“Time Had a Job” by Fire Drill
Red Eye Theater Works-In-Progress
May 30, 2014
Let me quote Wikipedia’s article on time, “Time is a dimension and measure in which events can be ordered from the past through the present into the future, and also the measure of durations of events and the intervals between them.” Now may I present you with the ninth statement from Fire Drill’s artist statement, Marten Spangberg’s quote, “The contemporary can’t be measured, localized, when it is put into the program it’s already over.”
“Time Had a Job” is a series of 150 six-second-long episodes of dance/performance. I was not able to verify these facts during the performance, despite my best efforts, but this info comes straight from Fire Drill themselves.
The contents of each episode varied from undulating stomachs, modern, post-modern, or contemporary dance phrases, and lots of other things too, such as Billy Mullaney crouched behind Emily Gastineau and shouting, “My name is Emily Gastineau.” There were also moments of absurd facial expressions and jumping. A lot of the dance phrases were done in unison. The majority of the episodes were not in unison. Both Billy and Emily were dressed in sleeveless, full-leg unitards with a black and white houndstooth pattern. The houndsteeth seemed to be larger on Billy’s unitard than on Emily’s. The unitards were purchased from “www.onlyleggings.com” (which apparently does not only sell leggings), and which is also the tenth statement of their artist statement in the Works-In-Progress program.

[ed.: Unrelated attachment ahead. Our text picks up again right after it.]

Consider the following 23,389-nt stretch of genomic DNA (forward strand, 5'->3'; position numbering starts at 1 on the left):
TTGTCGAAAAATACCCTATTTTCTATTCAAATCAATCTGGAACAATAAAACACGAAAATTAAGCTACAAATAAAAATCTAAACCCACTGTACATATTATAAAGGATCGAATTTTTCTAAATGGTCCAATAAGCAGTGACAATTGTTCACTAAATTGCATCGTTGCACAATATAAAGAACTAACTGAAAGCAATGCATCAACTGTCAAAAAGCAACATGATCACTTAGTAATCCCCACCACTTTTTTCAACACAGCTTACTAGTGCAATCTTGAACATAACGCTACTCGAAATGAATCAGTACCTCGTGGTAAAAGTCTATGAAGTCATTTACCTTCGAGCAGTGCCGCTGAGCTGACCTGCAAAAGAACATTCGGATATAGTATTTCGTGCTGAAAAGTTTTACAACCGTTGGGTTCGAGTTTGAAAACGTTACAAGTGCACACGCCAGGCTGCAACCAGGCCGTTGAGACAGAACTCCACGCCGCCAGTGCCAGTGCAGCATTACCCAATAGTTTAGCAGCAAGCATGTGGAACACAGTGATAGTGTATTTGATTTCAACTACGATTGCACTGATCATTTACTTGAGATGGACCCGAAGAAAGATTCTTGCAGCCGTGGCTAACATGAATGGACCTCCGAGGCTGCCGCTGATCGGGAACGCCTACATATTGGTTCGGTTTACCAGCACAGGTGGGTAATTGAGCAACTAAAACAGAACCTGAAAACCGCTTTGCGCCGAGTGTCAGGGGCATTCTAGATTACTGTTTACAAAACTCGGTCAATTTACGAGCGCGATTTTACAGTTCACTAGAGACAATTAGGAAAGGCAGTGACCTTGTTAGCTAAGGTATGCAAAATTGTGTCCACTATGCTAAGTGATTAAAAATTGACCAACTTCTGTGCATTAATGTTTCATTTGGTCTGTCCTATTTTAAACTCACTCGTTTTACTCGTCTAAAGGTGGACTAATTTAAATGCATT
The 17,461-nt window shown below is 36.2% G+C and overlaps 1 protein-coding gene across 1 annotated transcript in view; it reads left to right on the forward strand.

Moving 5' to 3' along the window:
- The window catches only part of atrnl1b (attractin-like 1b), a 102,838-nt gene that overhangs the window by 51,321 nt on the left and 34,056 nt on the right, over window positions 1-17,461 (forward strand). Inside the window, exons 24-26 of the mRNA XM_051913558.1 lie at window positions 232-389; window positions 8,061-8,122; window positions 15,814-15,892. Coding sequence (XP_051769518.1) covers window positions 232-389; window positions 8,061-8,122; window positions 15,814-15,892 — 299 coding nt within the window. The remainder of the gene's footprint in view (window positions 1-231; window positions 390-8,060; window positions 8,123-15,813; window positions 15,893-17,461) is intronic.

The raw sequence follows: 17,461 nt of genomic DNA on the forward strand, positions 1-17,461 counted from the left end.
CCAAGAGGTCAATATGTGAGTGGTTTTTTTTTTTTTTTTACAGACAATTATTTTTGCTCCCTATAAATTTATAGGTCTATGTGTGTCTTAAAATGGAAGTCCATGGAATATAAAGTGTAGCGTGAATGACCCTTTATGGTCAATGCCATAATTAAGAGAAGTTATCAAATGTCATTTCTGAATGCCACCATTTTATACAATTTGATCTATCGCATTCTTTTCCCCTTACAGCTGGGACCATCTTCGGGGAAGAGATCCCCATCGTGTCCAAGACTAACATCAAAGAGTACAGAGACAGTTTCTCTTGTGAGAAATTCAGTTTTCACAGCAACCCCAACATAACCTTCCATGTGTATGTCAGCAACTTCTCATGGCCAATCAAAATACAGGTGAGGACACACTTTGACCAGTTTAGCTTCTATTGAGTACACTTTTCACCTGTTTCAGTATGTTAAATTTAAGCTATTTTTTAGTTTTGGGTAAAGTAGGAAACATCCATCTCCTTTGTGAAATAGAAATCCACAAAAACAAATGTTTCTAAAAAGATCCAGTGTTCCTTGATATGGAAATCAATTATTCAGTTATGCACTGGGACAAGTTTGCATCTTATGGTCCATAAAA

What I haven’t told you yet is that each episode had a unique six-second sound score and there was also a black out in between each one. Laughter rolled around the audience for a good while. I struggle to recall much of the exact choreography, but I can recall exactly many of the soundscores: Homer Simpson, Eric Cartman cussing out his mother, Tchaikovsky’s “Dance of the Little Swans,” the Bach cello suites, Hillary Clinton, screaming babies, the Lucasfilm THX intro sound… Not just the length of each episode, but also the soundscore is an intervention in the efficacy of the movement.
So what is “Time Had a Job” pointing at? Smart dumb (they say so themselves). Contemporary performance and its atmosphere, at least within the definitive aesthetics of our time (and place).